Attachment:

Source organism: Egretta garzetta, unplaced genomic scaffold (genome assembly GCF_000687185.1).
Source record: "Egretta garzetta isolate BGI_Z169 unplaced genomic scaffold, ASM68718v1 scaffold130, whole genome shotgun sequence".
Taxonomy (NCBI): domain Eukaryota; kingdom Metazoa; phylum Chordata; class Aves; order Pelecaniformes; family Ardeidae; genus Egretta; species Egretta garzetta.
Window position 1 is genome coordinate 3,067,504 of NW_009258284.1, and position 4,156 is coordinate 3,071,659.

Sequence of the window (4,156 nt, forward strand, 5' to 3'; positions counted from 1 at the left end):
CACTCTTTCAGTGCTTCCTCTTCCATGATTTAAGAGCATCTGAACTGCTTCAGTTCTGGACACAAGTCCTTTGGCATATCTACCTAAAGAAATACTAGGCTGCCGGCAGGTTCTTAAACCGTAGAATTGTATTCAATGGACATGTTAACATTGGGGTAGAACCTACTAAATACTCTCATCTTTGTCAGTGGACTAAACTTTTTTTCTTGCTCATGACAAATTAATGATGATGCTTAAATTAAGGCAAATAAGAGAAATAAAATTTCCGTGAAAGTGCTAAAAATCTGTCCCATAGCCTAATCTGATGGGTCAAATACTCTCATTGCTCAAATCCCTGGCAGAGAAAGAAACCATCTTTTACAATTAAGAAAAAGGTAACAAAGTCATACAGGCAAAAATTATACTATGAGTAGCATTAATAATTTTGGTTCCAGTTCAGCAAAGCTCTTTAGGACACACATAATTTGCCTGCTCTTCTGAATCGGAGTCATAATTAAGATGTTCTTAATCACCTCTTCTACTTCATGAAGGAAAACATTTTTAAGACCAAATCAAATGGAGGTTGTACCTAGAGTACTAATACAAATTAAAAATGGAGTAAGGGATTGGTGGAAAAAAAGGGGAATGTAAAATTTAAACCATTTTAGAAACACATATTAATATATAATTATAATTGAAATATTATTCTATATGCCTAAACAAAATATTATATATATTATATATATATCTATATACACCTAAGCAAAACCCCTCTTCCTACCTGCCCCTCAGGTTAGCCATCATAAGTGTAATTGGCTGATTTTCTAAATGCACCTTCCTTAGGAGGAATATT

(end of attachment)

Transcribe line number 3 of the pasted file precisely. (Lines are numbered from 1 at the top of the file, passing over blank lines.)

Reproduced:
Taxonomy (NCBI): domain Eukaryota; kingdom Metazoa; phylum Chordata; class Aves; order Pelecaniformes; family Ardeidae; genus Egretta; species Egretta garzetta.